Memmel Giving It One Last Shot
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Chellsie Memmel is not ready to quit. Not just yet, anyway. And even though she led the U.S. to its first world team title in 2003 (and also tied for the gold on uneven bars), she faced immeasurable disappointment the following year when a broken foot spoiled her Olympic dreams.

She rebounded to make the 2008 Olympic team, placing third at both the U.S. championships and Olympic trials. But an ankle injury limited her to one event, uneven bars, in Beijing, where the world champion U.S. women won the silver.

"It wasn't quite the experience I had in mind, but I was still happy to be there, happy to at least do a bar routine to help the team get a medal," Memmel told IG.

Memmel looked excellent on balance beam and floor exercise last summer at the Visa championships, but she tweaked her surgically repaired right shoulder on uneven bars and had to withdraw on day two. After attending two training camps between the championships and 2011 world championships, she had shoulder surgery Sept. 23.

Memmel, 23, had another surgery on the shoulder Feb. 13.

"There was some debris in there that was causing pain when I was doing all my overhead stuff," she said, adding that the procedure should keep her out for a few weeks.

As for her chances of making the 2012 Olympic team, which will comprise five gymnasts instead of the usual six, Memmel is trying not to look too far ahead. She doesn't want to consider her life without gymnastics just yet.

"I have mixed emotions, to be honest," she said. "But I'm just trying to stay positive because it's still something that I want to do. But I just have to take it a day at a time."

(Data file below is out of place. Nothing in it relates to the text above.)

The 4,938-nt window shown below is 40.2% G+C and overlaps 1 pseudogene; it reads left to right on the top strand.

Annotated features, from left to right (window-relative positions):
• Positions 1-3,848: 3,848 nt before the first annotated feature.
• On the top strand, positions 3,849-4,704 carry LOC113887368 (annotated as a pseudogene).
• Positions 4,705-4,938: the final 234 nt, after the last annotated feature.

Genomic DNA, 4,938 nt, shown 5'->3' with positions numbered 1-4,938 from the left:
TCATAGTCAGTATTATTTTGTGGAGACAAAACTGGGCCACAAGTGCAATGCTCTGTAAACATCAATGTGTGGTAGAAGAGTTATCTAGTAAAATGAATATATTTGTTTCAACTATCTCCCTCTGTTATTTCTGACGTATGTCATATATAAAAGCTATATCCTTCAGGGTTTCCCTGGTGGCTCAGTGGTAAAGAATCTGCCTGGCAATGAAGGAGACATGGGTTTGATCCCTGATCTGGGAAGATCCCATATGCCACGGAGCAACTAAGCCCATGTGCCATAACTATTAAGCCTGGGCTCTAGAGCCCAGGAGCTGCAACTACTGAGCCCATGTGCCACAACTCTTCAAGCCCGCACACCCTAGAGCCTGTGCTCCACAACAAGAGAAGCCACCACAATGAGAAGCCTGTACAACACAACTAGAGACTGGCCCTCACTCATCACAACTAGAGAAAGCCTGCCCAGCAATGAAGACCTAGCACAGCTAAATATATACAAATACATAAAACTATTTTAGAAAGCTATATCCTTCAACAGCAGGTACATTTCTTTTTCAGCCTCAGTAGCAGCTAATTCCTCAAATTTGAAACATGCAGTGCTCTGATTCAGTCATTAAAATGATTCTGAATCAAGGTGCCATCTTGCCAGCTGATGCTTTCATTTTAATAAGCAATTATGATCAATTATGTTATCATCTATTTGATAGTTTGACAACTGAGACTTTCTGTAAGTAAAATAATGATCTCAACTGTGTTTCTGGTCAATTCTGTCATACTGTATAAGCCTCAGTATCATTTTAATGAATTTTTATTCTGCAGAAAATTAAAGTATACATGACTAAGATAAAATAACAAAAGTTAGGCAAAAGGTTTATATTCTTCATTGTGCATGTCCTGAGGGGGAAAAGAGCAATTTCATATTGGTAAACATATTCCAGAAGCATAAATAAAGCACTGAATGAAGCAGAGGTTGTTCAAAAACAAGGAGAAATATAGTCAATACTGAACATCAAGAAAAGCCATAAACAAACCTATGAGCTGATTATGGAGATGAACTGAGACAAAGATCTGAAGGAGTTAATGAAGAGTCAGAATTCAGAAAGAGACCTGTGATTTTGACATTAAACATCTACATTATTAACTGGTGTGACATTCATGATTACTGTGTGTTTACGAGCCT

Memmel's plans for the immediate future include returning to national team training camps, and competing in the CoverGirl Classic. If all goes well, she'll move on to the pressure-cooker of another Olympic team qualification process. It's either that or call it quits.

"It's hard to think about retiring," she said. "I've been prepared for it, because I've taken a break from gymnastics, but [it] was always like, 'I can come back to it.' But I know for sure that this would be the last go for me."

Though she and her sister are coaches at their parents' gym (M & M Gymnastics) in New Berlin, Wis., Memmel is not ready to take over the family business either. Instead, she would like to finally go to college.

"It's a big world out there, and there are so many different things that you can do," she said. "And I always liked school, and it is something I want to do."

For the coming months, however, she will focus on reaching whatever potential is possible under the circumstances. Only then will she consider the alternative.

"I love doing [gymnastics] so much," she said, a hint of sadness in her voice. "There is always going to be an emptiness there [when I retire], but life goes on … but it will be difficult."